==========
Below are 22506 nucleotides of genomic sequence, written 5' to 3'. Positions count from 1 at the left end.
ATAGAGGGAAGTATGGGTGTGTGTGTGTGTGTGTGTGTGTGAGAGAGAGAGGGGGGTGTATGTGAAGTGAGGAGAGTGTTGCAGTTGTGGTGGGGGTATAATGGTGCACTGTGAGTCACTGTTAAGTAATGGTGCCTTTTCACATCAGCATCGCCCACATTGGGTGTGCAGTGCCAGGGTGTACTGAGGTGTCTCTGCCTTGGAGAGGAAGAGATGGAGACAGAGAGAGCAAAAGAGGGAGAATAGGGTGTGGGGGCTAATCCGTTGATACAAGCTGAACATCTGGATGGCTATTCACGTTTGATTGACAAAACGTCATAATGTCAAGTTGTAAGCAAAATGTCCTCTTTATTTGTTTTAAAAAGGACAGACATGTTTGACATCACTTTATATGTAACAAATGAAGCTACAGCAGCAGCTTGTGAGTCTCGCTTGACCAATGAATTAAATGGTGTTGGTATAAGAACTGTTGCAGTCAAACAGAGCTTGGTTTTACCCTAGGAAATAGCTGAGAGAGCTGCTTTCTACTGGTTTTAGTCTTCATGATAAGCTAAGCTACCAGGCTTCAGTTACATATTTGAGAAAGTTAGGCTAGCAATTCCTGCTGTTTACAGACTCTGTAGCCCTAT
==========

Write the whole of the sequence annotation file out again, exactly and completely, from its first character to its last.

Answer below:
Below are 22506 nucleotides of genomic sequence, written 5' to 3'. Positions count from 1 at the left end.
ATAGAGGGAAGTATGGGTGTGTGTGTGTGTGTGTGTGTGTGAGAGAGAGAGGGGGGTGTATGTGAAGTGAGGAGAGTGTTGCAGTTGTGGTGGGGGTATAATGGTGCACTGTGAGTCACTGTTAAGTAATGGTGCCTTTTCACATCAGCATCGCCCACATTGGGTGTGCAGTGCCAGGGTGTACTGAGGTGTCTCTGCCTTGGAGAGGAAGAGATGGAGACAGAGAGAGCAAAAGAGGGAGAATAGGGTGTGGGGGCTAATCCGTTGATACAAGCTGAACATCTGGATGGCTATTCACGTTTGATTGACAAAACGTCATAATGTCAAGTTGTAAGCAAAATGTCCTCTTTATTTGTTTTAAAAAGGACAGACATGTTTGACATCACTTTATATGTAACAAATGAAGCTACAGCAGCAGCTTGTGAGTCTCGCTTGACCAATGAATTAAATGGTGTTGGTATAAGAACTGTTGCAGTCAAACAGAGCTTGGTTTTACCCTAGGAAATAGCTGAGAGAGCTGCTTTCTACTGGTTTTAGTCTTCATGATAAGCTAAGCTACCAGGCTTCAGTTACATATTTGAGAAAGTTAGGCTAGCAATTCCTGCTGTTTACAGACTCTGTAGCCCTAT